“So, what do you do?” Civil legal aid communications specialist leads ATJ Conference attendees in strategies for sharing the impact of our work

By Erin Lunde Keenan, Northwest Immigrant Rights Project

In today’s politically charged climate around issues of equity and justice, telling the story about our work and the need for civil legal aid has never been more important.

To address this need, the ATJ Communications Committee invited a civil legal aid communications specialist to the Access to Justice Conference in June to help us all more effectively communicate about the work we do and why it matters.

At the conference, Søren Rasmussen from Voices for Civil Justice – a national communications initiative raising awareness of civil legal aid – led a group of engaged attendees in two sessions on the best ways to communicate about our work.

The first session focused on how to communicate about civil legal aid in ways that resonate with our audience – whether family and friends, the media, or the larger community. For example, attendees learned proven messaging strategies around civil legal aid, how to start with the “why” of what we do, and how to share client stories in powerful ways.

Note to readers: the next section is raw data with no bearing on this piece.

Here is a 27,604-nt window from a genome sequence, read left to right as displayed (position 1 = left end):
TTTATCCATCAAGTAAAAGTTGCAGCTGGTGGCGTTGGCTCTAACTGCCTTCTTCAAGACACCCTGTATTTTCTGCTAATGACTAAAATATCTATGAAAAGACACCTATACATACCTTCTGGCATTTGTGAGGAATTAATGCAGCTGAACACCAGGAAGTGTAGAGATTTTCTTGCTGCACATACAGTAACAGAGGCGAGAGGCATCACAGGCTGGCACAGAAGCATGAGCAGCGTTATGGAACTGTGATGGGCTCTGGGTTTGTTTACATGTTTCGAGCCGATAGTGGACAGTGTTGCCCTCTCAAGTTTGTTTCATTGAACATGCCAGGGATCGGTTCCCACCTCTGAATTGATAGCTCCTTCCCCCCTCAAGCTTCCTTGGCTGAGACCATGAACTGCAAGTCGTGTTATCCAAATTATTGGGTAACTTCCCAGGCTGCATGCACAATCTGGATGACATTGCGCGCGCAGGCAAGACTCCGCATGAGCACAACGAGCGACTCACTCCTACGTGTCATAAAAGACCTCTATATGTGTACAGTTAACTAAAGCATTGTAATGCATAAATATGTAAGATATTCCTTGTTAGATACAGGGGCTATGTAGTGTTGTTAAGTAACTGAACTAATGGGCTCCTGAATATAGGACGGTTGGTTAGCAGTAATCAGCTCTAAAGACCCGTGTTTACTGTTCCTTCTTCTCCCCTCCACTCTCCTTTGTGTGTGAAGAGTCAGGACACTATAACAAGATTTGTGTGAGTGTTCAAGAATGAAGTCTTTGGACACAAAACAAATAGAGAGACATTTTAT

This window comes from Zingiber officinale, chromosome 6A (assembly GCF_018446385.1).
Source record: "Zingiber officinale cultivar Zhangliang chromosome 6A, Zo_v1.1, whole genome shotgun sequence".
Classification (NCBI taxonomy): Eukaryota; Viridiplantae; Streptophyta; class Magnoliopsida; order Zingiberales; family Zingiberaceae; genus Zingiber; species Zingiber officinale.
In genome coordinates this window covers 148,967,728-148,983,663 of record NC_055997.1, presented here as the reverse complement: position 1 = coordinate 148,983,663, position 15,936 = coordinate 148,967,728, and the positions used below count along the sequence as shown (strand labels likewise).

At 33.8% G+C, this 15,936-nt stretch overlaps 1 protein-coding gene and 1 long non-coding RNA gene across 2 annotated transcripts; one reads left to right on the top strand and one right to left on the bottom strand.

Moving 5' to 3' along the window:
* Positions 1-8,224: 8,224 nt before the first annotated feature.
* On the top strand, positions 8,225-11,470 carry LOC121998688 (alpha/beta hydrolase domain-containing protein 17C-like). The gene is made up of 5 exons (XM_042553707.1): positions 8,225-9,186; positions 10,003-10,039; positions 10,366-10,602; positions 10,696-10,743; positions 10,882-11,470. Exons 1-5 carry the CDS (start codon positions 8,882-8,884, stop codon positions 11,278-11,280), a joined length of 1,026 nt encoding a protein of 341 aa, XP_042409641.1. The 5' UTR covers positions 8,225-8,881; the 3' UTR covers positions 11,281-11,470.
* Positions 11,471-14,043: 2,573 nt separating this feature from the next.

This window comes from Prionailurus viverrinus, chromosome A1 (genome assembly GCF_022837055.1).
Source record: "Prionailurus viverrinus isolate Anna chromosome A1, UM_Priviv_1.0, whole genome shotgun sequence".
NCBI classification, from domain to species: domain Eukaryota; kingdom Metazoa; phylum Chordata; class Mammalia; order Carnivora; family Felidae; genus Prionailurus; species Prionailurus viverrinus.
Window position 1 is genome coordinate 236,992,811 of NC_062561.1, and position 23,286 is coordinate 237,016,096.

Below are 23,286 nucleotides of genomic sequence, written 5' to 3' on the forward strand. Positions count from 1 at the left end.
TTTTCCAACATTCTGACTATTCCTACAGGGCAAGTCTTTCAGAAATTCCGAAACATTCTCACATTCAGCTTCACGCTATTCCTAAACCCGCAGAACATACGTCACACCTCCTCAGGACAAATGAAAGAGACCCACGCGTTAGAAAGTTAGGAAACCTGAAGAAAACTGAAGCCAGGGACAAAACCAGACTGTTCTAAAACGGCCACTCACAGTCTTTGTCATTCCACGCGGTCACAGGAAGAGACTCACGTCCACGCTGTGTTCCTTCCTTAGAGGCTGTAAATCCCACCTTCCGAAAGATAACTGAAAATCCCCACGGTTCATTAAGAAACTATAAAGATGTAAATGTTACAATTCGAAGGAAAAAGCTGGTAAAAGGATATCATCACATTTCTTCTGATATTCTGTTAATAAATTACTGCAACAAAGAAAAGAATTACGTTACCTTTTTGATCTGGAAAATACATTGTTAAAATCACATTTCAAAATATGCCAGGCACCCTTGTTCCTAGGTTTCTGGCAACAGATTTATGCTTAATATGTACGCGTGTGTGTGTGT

The second session explored an effective tool for sharing the need for and impact of civil legal aid – a model known as “VPSA” (Values, Problem, Solution, and Action.) Participants learned how to start a conversation about our work with shared societal values behind civil legal aid – such as fairness and opportunity, before diving into the problems addressed by civil legal aid. The problem is then framed as a threat to our shared values, solutions are identified, and the audience is ready for a call to action: support civil legal aid.

To view the PowerPoint from the training, visit the Access to Justice Conference website and select the session Creating a Persuasive Message.

The ATJ Communications Committee is committed to helping Alliance members effectively communicate about our work and shared values. Keep watch for opportunities for further communications training in the coming months.